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Philosophical Sayings About Worldly Matter (XXVII)

Nothing hurts more than conceit. Claim to know what you actually do not and people will turn their back on you, leaving you in the cold. How can you tell an honest person from a wise

person? An honest person is one who does not pretend to know what he does not; a wise person is one who does not say more than what the occasion demands. Both persons keep conceit away.

(This is a translation of H.H. Dorje Chang Buddha III Wan Ko Yeshe Norbu’s philosophical sayings about worldly matters originally written in Chinese.)


Below is not an official translation, just for reference.

This topic concerns two questions: the relationship between arrogance and significant harm and the difference between loyal and wise men. The arrogant enemy is the great harm. This person only knows one but says he knows two, exaggerating his great knowledge. That is to say, pride itself is a huge enemy, and it is going to bring great harm to oneself. If a person only knows one thing, he will exaggerate it by himself, blow it up into two points, and elevate and flatter himself.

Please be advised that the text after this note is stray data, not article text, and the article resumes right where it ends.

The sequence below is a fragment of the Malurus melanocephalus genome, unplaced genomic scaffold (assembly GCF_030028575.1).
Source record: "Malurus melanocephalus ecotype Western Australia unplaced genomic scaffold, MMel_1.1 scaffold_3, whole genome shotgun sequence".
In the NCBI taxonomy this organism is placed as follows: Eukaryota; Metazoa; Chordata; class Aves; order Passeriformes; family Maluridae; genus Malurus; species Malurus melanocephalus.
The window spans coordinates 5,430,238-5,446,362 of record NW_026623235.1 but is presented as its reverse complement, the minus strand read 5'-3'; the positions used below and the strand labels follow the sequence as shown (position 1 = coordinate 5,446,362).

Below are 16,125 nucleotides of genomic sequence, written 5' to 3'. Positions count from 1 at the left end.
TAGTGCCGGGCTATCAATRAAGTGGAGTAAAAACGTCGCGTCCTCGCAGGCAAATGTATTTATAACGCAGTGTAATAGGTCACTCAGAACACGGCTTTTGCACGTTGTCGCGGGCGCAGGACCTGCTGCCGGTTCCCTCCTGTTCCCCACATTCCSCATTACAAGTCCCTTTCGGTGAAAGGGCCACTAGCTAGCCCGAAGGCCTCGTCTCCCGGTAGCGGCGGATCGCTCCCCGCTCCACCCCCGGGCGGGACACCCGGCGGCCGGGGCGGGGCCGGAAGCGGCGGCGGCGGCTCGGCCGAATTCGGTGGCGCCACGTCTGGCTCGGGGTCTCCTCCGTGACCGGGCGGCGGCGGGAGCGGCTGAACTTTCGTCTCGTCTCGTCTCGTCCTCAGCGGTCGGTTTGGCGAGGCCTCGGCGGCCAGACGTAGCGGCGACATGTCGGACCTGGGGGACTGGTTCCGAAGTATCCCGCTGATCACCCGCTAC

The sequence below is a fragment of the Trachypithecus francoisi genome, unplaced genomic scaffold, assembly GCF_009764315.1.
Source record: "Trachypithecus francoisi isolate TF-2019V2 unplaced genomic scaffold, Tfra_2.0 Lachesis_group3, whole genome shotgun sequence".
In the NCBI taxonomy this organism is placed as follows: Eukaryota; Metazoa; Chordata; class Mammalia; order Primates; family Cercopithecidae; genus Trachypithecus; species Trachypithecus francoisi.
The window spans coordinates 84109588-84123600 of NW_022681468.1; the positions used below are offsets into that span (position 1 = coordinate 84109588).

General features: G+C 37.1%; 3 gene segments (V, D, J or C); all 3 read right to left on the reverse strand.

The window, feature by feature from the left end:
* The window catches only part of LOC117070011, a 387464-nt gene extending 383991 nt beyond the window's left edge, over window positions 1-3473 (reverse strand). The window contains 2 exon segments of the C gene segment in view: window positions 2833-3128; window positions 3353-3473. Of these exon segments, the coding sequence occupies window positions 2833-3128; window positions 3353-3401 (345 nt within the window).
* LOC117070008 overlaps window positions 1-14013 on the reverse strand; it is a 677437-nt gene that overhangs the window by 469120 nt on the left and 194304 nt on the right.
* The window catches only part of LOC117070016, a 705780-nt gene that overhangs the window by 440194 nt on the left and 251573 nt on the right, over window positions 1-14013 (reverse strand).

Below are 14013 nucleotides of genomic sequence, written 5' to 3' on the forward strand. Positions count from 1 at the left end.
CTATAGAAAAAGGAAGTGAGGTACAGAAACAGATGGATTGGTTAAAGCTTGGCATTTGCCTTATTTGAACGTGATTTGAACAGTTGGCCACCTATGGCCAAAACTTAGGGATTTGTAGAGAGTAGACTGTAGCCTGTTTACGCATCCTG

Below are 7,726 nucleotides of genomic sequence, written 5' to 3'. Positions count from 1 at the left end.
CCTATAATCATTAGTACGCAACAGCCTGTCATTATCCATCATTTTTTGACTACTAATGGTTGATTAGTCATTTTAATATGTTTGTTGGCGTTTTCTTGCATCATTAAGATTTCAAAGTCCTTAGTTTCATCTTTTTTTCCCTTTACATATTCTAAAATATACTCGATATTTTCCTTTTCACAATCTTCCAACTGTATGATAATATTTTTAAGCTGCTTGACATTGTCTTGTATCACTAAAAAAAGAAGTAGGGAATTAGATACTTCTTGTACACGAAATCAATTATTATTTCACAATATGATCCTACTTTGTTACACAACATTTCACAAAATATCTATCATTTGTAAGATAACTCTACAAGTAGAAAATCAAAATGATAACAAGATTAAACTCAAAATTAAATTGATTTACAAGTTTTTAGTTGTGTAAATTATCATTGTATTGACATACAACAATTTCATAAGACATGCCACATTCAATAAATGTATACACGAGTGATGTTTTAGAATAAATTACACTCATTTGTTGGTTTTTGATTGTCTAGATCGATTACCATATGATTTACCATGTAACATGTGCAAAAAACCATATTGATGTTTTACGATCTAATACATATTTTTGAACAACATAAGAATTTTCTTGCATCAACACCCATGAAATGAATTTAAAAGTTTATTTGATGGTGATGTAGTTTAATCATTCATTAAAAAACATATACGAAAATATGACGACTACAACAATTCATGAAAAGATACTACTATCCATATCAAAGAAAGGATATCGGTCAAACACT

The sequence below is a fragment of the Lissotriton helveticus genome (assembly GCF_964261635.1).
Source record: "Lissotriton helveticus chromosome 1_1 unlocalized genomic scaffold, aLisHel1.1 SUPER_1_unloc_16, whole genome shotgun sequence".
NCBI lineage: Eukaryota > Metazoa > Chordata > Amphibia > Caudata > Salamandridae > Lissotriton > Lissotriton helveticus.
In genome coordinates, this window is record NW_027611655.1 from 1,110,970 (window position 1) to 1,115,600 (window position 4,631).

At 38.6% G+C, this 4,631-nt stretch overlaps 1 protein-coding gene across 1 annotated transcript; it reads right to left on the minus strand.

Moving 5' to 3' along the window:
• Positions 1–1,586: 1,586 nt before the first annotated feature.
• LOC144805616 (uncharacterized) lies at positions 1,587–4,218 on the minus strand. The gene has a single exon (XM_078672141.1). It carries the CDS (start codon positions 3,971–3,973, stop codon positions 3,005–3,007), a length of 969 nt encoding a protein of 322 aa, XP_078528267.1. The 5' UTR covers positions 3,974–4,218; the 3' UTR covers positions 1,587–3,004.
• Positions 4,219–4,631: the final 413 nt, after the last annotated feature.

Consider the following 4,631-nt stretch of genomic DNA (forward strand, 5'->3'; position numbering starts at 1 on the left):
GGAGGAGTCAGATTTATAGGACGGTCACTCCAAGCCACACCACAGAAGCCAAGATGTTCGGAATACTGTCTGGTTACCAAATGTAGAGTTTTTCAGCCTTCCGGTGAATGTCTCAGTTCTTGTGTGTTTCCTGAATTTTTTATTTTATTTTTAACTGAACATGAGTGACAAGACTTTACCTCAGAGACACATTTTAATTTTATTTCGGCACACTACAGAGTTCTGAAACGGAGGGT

When one gets some experience but says he has a lot of knowledge, he is obviously superficial and mediocre. However, by saying that he is profound and knowledgeable, he is displaying pride. Suppose a person is arrogant, conceited, and cocky. In that case, others will regard you as false, including your friends, relatives, and others. Those people will often leave you and are unwilling to associate with you. At this time, you can't achieve your career. No one can help you, so it is a mortal enemy of career achievement.

How do you distinguish between faithful and wise people? In social life, people are divided into many levels. Here I will briefly discuss how to distinguish faithful and wise people. Both of them are far from pride. That is, neither are proud. Know a little, say a little, know two things, say two things, and don't exaggerate or reduce. This is called a faithful man. Understand a thousand pieces of knowledge, but refrain from saying anything that can cause contradictions or can't bring benefits to people. Say things that can bring benefits to people and can increase people's well-being. That is, the wise man only says what he should but doesn't say what he is not supposed to. The point of a wise man is to say things according to the timing. If it is time, he speaks for the happiness and benefit of other people.

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